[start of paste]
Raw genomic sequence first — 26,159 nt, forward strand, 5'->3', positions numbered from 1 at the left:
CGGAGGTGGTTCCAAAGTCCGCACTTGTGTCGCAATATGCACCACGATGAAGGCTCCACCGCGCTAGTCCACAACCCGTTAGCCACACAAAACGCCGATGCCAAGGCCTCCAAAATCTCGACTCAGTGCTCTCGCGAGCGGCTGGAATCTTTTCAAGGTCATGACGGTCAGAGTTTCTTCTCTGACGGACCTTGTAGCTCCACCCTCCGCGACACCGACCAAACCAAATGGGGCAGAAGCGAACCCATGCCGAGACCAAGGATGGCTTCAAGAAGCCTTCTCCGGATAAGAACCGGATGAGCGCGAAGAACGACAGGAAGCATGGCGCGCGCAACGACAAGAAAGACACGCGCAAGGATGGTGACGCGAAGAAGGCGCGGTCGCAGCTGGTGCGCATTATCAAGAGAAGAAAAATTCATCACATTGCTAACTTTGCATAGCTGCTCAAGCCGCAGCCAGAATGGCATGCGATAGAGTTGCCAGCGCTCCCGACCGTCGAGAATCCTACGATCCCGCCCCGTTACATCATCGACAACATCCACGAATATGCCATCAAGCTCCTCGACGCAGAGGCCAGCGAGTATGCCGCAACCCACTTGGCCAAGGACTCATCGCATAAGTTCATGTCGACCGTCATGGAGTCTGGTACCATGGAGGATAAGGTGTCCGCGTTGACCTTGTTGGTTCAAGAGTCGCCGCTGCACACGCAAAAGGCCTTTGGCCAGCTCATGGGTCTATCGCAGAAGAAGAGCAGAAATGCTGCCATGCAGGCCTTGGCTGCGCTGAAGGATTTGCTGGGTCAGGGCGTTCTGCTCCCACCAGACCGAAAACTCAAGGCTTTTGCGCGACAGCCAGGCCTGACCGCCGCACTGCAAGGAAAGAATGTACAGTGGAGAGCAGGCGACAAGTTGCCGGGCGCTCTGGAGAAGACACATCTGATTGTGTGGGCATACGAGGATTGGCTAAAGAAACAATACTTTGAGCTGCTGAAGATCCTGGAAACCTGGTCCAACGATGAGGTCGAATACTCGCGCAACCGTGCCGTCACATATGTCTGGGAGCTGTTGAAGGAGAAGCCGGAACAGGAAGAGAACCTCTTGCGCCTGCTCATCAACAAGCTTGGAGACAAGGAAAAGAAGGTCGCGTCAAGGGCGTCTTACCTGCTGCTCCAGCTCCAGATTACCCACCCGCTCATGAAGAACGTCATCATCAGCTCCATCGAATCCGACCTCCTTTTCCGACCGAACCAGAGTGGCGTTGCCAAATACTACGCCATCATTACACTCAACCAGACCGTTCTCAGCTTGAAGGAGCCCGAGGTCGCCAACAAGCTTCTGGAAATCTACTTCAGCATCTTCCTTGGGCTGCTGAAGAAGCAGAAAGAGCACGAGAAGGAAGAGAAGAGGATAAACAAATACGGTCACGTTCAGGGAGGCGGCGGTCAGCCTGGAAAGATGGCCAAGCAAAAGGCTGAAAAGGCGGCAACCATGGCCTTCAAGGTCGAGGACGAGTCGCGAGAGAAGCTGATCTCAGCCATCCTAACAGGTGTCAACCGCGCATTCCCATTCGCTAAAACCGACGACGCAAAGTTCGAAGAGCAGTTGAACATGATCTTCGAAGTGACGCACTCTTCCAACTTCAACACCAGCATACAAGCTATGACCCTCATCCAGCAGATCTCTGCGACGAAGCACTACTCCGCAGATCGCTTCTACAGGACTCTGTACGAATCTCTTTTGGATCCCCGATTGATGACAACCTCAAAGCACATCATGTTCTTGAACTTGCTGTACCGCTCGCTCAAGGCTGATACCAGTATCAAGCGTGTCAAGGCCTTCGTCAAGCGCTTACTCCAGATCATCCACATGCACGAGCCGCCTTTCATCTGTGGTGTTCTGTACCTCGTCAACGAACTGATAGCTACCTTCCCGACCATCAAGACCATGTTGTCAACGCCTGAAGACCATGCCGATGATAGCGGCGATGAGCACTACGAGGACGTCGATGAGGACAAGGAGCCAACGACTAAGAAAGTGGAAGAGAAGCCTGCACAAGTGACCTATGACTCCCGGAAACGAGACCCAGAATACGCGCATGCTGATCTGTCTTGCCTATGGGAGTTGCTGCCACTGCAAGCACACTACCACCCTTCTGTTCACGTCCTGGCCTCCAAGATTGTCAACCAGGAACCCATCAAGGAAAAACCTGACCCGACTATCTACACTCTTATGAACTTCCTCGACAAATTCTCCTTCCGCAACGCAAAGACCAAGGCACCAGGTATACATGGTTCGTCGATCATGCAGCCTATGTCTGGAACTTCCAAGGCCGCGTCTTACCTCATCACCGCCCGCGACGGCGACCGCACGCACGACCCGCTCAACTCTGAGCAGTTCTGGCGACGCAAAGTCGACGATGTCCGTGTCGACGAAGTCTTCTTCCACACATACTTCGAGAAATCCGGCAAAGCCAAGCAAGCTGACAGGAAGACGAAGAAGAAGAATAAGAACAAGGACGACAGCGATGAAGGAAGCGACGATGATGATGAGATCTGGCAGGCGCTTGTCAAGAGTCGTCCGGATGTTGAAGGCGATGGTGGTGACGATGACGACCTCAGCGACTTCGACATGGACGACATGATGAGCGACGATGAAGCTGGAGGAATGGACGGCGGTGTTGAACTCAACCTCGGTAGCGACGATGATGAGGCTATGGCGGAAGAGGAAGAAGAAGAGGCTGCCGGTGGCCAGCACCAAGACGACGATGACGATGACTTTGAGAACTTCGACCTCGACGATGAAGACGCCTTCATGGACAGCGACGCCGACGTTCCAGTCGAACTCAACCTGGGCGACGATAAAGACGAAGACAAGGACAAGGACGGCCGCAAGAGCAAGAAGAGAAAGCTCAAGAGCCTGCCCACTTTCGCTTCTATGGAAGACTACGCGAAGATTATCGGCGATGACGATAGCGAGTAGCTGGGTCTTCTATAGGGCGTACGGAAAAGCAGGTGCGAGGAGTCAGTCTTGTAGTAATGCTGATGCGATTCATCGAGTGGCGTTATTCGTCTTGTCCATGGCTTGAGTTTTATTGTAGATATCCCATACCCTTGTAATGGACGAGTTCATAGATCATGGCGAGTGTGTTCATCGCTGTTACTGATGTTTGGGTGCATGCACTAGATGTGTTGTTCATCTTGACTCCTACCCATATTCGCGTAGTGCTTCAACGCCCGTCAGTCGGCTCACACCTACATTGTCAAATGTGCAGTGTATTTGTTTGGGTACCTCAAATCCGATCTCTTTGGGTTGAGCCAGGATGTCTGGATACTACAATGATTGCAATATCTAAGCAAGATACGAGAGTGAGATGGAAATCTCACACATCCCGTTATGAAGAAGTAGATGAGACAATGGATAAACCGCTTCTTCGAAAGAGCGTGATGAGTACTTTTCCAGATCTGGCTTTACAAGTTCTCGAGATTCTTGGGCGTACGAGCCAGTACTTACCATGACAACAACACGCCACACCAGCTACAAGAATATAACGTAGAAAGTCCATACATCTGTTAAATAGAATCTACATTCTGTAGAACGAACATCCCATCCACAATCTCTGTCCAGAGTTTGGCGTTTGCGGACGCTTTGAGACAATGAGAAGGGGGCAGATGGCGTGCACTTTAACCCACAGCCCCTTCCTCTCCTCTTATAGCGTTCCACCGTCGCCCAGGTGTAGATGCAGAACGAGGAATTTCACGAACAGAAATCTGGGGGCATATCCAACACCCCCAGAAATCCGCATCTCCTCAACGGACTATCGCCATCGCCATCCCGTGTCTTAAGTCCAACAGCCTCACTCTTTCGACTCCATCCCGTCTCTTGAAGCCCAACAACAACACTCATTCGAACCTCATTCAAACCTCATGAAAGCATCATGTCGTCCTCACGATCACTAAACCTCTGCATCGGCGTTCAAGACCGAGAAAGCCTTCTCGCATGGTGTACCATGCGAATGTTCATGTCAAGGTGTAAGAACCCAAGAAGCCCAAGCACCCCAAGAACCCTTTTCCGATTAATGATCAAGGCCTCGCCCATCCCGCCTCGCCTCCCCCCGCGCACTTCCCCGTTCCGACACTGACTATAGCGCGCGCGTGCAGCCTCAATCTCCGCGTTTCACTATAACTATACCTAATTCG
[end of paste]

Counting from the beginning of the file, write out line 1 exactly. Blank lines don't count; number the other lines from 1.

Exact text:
Raw genomic sequence first — 26,159 nt, forward strand, 5'->3', positions numbered from 1 at the left: